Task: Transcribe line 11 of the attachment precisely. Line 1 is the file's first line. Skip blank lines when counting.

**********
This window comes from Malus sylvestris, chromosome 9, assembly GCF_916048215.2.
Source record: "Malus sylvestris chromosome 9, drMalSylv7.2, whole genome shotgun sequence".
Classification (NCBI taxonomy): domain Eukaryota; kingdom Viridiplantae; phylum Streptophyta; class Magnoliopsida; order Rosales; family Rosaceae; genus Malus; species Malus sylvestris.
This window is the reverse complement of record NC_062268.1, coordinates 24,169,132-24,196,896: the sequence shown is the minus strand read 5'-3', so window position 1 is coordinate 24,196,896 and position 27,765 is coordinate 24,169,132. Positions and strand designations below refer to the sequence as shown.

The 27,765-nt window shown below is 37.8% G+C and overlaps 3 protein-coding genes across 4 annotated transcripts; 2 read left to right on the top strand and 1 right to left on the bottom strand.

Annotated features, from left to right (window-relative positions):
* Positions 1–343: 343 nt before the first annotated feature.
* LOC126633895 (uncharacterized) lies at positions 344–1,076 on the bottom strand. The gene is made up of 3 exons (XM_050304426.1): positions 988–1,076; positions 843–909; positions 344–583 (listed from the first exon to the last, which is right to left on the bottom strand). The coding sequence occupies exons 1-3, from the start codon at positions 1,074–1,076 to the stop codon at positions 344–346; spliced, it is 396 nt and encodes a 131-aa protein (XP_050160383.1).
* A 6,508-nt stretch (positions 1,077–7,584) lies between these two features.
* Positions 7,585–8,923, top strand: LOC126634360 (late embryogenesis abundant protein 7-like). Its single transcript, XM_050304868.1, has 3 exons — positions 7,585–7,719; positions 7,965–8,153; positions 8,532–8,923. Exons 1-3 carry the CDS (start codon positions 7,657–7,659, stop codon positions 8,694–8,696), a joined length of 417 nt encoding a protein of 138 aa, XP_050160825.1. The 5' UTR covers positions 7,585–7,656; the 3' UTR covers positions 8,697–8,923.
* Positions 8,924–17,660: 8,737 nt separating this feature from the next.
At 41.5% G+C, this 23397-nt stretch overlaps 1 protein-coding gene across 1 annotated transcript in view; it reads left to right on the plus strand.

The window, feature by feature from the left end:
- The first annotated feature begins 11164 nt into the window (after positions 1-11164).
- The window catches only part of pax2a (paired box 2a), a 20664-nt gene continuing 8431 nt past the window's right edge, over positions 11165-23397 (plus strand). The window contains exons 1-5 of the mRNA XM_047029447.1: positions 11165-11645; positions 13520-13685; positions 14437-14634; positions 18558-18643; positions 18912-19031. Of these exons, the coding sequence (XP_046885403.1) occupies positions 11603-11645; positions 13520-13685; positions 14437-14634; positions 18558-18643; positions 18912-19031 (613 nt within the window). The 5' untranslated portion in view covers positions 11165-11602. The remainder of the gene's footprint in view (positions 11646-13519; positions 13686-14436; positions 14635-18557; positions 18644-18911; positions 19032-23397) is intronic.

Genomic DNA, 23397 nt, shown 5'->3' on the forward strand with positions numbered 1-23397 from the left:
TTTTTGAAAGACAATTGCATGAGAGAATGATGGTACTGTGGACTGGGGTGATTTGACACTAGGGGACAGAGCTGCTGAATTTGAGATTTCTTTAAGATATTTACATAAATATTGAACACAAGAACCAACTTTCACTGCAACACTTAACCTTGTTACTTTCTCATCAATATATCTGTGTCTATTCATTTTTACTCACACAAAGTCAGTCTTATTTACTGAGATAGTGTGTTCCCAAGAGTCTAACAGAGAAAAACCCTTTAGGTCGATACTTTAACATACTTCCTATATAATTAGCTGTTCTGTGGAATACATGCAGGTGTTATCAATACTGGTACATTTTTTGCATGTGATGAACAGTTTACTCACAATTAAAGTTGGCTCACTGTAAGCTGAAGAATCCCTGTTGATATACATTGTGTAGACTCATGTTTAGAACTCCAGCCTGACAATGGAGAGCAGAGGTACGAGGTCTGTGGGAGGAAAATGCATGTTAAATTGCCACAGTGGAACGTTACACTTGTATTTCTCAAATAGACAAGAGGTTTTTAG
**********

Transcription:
* Positions 8,924–17,660: 8,737 nt separating this feature from the next.